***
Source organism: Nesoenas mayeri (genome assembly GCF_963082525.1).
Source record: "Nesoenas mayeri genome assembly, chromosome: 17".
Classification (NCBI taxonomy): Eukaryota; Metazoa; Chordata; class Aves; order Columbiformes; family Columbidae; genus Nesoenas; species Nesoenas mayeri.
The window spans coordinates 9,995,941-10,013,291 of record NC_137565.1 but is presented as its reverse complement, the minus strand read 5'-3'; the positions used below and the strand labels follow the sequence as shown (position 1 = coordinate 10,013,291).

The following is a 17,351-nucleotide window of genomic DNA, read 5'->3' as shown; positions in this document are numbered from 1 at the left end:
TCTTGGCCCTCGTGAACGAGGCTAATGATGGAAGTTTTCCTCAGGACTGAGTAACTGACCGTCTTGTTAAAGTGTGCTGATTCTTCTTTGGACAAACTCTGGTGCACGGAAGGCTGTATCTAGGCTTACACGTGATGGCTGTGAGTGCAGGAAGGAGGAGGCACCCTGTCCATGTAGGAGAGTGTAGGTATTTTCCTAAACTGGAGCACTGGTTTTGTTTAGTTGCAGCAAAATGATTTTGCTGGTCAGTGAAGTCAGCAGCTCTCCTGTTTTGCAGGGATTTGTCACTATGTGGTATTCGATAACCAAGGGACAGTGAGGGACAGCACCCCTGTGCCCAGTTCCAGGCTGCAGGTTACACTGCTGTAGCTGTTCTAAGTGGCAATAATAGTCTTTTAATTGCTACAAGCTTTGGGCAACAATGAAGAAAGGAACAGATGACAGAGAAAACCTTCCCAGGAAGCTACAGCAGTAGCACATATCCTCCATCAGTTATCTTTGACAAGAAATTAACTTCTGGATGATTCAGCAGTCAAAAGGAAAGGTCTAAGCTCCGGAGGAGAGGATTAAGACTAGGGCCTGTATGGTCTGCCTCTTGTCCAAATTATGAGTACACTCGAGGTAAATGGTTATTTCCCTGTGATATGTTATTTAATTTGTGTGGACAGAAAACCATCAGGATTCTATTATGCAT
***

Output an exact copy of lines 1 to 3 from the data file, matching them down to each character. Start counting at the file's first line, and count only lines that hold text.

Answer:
Source organism: Nesoenas mayeri (genome assembly GCF_963082525.1).
Source record: "Nesoenas mayeri genome assembly, chromosome: 17".
Classification (NCBI taxonomy): Eukaryota; Metazoa; Chordata; class Aves; order Columbiformes; family Columbidae; genus Nesoenas; species Nesoenas mayeri.